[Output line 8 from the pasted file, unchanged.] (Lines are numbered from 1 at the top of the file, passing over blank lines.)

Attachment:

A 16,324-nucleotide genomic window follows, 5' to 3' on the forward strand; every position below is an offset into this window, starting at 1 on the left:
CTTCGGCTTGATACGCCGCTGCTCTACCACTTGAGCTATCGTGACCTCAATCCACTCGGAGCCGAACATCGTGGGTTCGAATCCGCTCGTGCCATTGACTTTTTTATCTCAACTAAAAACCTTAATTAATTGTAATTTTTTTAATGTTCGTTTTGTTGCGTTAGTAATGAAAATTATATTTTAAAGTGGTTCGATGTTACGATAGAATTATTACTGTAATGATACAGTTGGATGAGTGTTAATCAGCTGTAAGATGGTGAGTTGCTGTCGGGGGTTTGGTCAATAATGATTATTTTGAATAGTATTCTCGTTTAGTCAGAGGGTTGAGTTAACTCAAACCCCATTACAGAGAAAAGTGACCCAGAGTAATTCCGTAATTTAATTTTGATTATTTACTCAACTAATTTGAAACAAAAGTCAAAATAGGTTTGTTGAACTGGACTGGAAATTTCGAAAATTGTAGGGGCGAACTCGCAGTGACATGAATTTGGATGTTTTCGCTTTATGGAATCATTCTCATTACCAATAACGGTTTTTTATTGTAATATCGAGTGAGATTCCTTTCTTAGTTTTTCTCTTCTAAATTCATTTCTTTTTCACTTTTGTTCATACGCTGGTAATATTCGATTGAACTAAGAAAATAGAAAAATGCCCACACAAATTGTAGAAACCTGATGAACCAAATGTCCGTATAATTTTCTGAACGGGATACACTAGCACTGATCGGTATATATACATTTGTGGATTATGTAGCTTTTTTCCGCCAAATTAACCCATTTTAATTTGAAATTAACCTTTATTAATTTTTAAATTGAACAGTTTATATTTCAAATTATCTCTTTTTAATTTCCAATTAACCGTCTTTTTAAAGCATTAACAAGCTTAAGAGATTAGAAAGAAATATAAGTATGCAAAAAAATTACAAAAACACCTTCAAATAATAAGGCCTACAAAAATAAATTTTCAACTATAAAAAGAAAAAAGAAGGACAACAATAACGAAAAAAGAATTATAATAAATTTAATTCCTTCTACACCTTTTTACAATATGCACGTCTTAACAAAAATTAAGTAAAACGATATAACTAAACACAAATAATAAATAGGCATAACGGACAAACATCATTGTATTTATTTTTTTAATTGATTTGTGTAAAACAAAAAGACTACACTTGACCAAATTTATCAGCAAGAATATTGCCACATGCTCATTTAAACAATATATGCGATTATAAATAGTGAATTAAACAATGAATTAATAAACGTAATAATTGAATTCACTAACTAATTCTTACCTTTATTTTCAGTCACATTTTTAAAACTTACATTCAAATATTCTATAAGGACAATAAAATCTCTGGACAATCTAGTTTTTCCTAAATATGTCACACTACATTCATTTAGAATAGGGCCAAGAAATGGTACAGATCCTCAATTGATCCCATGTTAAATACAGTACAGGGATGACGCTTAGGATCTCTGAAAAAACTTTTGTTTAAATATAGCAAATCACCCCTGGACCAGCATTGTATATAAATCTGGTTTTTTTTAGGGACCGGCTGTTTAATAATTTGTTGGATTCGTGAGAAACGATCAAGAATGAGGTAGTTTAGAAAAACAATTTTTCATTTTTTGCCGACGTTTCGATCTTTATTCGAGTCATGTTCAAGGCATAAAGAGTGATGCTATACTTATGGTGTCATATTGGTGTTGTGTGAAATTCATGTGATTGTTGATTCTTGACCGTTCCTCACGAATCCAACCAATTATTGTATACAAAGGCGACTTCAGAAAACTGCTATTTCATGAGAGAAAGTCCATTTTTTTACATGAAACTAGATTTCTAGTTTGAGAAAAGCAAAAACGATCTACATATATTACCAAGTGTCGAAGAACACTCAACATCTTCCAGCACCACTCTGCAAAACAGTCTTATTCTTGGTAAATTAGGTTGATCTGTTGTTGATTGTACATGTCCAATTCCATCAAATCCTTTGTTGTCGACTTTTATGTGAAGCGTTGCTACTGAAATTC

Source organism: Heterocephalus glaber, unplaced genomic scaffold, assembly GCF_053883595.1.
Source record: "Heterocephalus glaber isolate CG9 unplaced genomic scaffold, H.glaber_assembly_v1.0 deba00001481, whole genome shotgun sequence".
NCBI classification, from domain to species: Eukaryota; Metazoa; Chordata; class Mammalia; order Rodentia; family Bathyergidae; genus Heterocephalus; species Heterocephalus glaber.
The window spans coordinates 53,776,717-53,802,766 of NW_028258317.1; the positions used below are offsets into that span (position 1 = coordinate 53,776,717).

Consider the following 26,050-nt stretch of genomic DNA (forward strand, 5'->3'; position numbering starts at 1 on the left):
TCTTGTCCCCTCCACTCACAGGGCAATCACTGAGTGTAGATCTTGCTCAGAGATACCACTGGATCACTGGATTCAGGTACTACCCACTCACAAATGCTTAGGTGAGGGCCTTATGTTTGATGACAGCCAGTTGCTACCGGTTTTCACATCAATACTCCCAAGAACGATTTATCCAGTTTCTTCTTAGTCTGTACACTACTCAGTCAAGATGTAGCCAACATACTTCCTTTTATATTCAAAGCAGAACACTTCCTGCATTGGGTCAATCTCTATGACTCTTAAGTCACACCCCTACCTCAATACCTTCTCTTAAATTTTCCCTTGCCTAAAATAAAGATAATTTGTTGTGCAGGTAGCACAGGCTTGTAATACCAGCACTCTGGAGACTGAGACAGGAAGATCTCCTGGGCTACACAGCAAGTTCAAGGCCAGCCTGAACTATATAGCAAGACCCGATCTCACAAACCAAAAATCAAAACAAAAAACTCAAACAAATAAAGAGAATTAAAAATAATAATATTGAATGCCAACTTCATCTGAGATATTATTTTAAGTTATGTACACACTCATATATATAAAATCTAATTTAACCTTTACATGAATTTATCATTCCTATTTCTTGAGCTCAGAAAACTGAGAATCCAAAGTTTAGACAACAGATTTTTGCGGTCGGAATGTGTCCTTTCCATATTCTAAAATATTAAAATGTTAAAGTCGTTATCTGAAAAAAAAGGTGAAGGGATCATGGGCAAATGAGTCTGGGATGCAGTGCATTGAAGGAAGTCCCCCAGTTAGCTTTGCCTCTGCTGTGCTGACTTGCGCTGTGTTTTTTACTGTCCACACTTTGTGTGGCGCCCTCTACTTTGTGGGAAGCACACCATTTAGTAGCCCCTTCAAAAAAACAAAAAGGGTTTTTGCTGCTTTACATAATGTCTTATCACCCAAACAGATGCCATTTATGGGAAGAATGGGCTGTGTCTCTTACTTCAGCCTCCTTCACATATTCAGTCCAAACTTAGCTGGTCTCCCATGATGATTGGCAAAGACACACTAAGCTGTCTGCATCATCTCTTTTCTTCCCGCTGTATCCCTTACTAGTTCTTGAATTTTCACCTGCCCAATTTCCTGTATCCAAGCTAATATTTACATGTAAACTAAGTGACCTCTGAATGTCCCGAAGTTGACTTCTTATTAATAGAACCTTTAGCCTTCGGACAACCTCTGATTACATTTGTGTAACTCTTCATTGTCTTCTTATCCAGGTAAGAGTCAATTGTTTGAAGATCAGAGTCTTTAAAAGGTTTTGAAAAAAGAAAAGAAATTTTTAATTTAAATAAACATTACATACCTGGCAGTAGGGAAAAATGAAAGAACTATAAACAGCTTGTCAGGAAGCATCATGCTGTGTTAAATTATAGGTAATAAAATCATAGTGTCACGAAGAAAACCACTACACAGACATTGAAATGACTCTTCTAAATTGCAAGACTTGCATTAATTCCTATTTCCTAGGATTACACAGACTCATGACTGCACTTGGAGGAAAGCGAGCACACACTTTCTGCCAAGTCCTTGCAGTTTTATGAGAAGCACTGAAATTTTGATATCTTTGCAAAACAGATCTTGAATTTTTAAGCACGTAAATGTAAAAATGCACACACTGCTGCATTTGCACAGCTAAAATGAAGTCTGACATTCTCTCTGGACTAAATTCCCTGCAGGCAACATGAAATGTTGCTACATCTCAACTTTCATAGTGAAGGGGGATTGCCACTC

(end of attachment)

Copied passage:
TCTTGTCCCCTCCACTCACAGGGCAATCACTGAGTGTAGATCTTGCTCAGAGATACCACTGGATCACTGGATTCAGGTACTACCCACTCACAAATGCTTAGGTGAGGGCCTTATGTTTGATGACAGCCAGTTGCTACCGGTTTTCACATCAATACTCCCAAGAACGATTTATCCAGTTTCTTCTTAGTCTGTACACTACTCAGTCAAGATGTAGCCAACATACTTCCTTTTATATTCAAAGCAGAACACTTCCTGCATTGGGTCAATCTCTATGACTCTTAAGTCACACCCCTACCTCAATACCTTCTCTTAAATTTTCCCTTGCCTAAAATAAAGATAATTTGTTGTGCAGGTAGCACAGGCTTGTAATACCAGCACTCTGGAGACTGAGACAGGAAGATCTCCTGGGCTACACAGCAAGTTCAAGGCCAGCCTGAACTATATAGCAAGACCCGATCTCACAAACCAAAAATCAAAACAAAAAACTCAAACAAATAAAGAGAATTAAAAATAATAATATTGAATGCCAACTTCATCTGAGATATTATTTTAAGTTATGTACACACTCATATATATAAAATCTAATTTAACCTTTACATGAATTTATCATTCCTATTTCTTGAGCTCAGAAAACTGAGAATCCAAAGTTTAGACAACAGATTTTTGCGGTCGGAATGTGTCCTTTCCATATTCTAAAATATTAAAATGTTAAAGTCGTTATCTGAAAAAAAAGGTGAAGGGATCATGGGCAAATGAGTCTGGGATGCAGTGCATTGAAGGAAGTCCCCCAGTTAGCTTTGCCTCTGCTGTGCTGACTTGCGCTGTGTTTTTTACTGTCCACACTTTGTGTGGCGCCCTCTACTTTGTGGGAAGCACACCATTTAGTAGCCCCTTCAAAAAAACAAAAAGGGTTTTTGCTGCTTTACATAATGTCTTATCACCCAAACAGATGCCATTTATGGGAAGAATGGGCTGTGTCTCTTACTTCAGCCTCCTTCACATATTCAGTCCAAACTTAGCTGGTCTCCCATGATGATTGGCAAAGACACACTAAGCTGTCTGCATCATCTCTTTTCTTCCCGCTGTATCCCTTACTAGTTCTTGAATTTTCACCTGCCCAATTTCCTGTATCCAAGCTAATATTTACATGTAAACTAAGTGACCTCTGAATGTCCCGAAGTTGACTTCTTATTAATAGAACCTTTAGCCTTCGGACAACCTCTGATTACATTTGTGTAACTCTTCATTGTCTTCTTATCCAGGTAAGAGTCAATTGTTTGAAGATCAGAGTCTTTAAAAGGTTTTGAAAAAAGAAAAGAAATTTTTAATTTAAATAAACATTACATACCTGGCAGTAGGGAAAAATGAAAGAACTATAAACAGCTTGTCAGGAAGCATCATGCTGTGTTAAATTATAGGTAATAAAATCATAGTGTCACGAAGAAAACCACTACACAGACATTGAAATGACTCTTCTAAATTGCAAGACTTGCATTAATTCCTATTTCCTAGGATTACACAGACTCATGACTGCACTTGGAGGAAAGCGAGCACACACTTTCTGCCAAGTCCTTGCAGTTTTATGAGAAGCACTGAAATTTTGATATCTTTGCAAAACAGATCTTGAATTTTTAAGCACGTAAATGTAAAAATGCACACACTGCTGCATTTGCACAGCTAAAATGAAGTCTGACATTCTCTCTGGACTAAATTCCCTGCAGGCAACATGAAATGTTGCTACATCTCAACTTTCATAGTGAAGGGGGATTGCCACTC